Nutrient neutrality has been a hot topic in the development industry for the last four years, but reached a fever pitch in March 2022 after 42 new Local Planning Authorities (LPAs) were hit with constraints.
Despite it coming up in nearly every conversation we have with developers, there is still a lot of confusion and uncertainty around the subject.
We pulled together an expert panel of speakers to discuss the key challenges, considerations, and potential solutions to the nutrient neutrality issue.
Sian Griffiths, Director at RCA Regeneration, Nick Moore, Director at Link Engineering, and Neil Crofts, Managing Director at Brindle & Green joined us to share their insights and experience of advising on nutrient neutrality projects – which we’ll share below.
If you want an introduction to nutrient neutrality, we recently published a blog outlining the key information you need to know.
Before we jump into some potential ways of easing the nutrient neutrality burden on developers, let's lay out why it is such a challenge at the moment.
Why is nutrient neutrality an issue for developers?
Dangerous levels of nutrients in the watercourse is an issue that many developers want to avoid, but it's also a complicated issue with many other industries contributing to the rising phosphate and nitrate levels.
Uncertainty and a layering up of issues (biodiversity net gains, sustainable drainage systems, and now nutrient neutrality) are causing significant delays and additional costs to developments.
Three ways to offset nutrient neutrality
First, a quick caveat – until there’s clarity on how each LPA is going to set up their mitigation schemes, it’s tricky to come up with clear-cut solutions. However, below we’ve listed a few potential routes forward that could help with offsetting nutrient loading levels.
Make friends with farmers
Securing low-yield agricultural land in affected catchment areas could be key to preempting future mitigation schemes.
If your portfolio is big enough, looking to acquire low-yield agricultural land and planting, for example, 100 trees per hectare, could be a good way to proactively prove you are offsetting nitrate loading.
“Make friends with farmers. Make friends with as many farmers as you possibly can in the catchments you chose to build. They hold all the keys to all the solutions” – Neil
However, this may not be feasible for many developers and isn’t a long-term solution. It’s also not a quick win as it could be a lengthy process to secure the legal mechanisms to push it through.
You’d also have to demonstrate to Natural England that it’s a suitable form of mitigation – which could be particularly difficult in areas where schemes aren’t yet set up.
Look into alternative drainage options
It’s worth reconciling yourself to the fact you may have to incorporate alternative drainage systems into your developments.
“Educate and make yourself happy with the idea of offline foul drainage systems, installing your own treatment plans and your own treatment works.” – Nick
Look into off-line foul drainage systems and see if they could be a viable choice for your project. Do this early on as you’ll have to show where you’ll be installing drainage fields, water treatment plants, and works in your site layouts.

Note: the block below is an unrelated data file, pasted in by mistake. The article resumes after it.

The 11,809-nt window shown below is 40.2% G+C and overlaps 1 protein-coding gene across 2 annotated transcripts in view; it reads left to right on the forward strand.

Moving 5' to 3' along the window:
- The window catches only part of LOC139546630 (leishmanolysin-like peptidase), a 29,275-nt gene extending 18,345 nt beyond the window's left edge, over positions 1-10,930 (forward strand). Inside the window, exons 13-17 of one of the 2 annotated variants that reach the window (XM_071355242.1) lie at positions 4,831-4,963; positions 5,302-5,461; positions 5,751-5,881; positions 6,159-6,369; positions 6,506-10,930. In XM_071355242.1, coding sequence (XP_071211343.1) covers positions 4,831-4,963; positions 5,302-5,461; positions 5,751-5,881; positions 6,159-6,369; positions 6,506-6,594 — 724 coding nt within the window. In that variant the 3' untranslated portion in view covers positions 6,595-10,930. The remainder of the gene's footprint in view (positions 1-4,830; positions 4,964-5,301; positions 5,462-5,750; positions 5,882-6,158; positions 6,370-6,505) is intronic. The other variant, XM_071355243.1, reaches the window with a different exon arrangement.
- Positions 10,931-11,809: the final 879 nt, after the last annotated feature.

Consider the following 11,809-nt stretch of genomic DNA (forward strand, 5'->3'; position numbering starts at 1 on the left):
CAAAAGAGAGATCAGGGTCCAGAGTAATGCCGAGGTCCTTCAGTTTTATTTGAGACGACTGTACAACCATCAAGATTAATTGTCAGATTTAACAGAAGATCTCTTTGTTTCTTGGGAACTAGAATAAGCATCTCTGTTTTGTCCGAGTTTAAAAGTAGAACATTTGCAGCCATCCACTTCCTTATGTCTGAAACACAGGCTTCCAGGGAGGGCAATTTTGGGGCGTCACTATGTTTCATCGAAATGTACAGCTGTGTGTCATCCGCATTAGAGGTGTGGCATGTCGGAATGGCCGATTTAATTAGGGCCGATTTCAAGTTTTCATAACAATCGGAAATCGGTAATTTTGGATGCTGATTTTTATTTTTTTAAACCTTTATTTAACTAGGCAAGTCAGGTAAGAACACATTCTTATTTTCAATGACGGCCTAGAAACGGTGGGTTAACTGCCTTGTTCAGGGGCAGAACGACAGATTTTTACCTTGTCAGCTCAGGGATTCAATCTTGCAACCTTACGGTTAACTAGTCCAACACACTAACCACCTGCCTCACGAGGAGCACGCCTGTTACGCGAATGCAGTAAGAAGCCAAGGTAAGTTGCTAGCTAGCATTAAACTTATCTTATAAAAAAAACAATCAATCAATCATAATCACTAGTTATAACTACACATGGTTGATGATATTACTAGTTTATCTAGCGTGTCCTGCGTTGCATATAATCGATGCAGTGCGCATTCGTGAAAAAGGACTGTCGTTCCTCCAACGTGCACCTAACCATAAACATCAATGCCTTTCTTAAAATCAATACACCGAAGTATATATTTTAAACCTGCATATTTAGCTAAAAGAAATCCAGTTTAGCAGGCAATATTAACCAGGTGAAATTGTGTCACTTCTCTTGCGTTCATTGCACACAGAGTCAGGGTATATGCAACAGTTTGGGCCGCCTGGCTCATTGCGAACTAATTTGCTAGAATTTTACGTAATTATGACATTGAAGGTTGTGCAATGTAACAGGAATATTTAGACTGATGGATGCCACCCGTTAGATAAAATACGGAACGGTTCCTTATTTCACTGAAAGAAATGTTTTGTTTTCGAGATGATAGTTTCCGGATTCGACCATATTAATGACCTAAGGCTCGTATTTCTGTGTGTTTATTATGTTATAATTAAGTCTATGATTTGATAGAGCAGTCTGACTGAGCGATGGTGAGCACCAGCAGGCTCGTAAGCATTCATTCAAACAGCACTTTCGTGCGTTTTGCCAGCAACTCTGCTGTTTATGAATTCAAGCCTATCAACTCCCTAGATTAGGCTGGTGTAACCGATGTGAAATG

It can help make you more self-sufficient, but it will have to be assessed on a site-by-site basis as it won’t work for every development.
You’d also need to weigh up whether you’re comfortable spending more money on on-site infrastructure, whilst also losing valuable housing space.
Levy local government
There are a lot of LPAs who are yet to outline their nutrient neutrality mitigation schemes, which is causing the planning system to choke up.
However, it also means there’s still time for changes and suggestions to be made.
Collaboration between LPAs, property developers, and industry specialists would help ensure that any tariffs put in place would be fairly and reasonably related in scale and kind to the development proposed.
Wishful thinking? Maybe.
But getting in front of local councils who are desperately trying to come up with a solution could help ensure the schemes and assessments put in place are fair.
Many Local Plans have been further delayed as a result of nutrient neutrality, but they would be a useful vehicle for laying out an LPA-wide strategy for handling it and provide developers with a lot more clarity.
“I think Local Plans are a good way of dealing with nutrient neutrality almost once and for all for the plan period.” – Sian
It would also be beneficial to have an independent regulator oversee activity across industries and come up with a more holistic approach to tackling the nutrient issue.
What does the future hold for nutrient neutrality?
All the suggestions we mentioned above are dependent on the final mitigation schemes set out by the local authority but are useful avenues to start exploring as they could help push things through quicker once systems are in place.
Looking at LPAs who have been navigating nutrient neutrality since 2018, could provide some useful examples of projects that have been successful.
Catch up on our webinar on-demand for specific examples and case studies from our experts.
Shannon is a Community Content Specialist at LandTech. Her marketing skills started young, when she designed the logo for her primary school (which they still use today). In fact, she's so persuasive, she once convinced John Bishop to give up his seat on a train (first class, no less).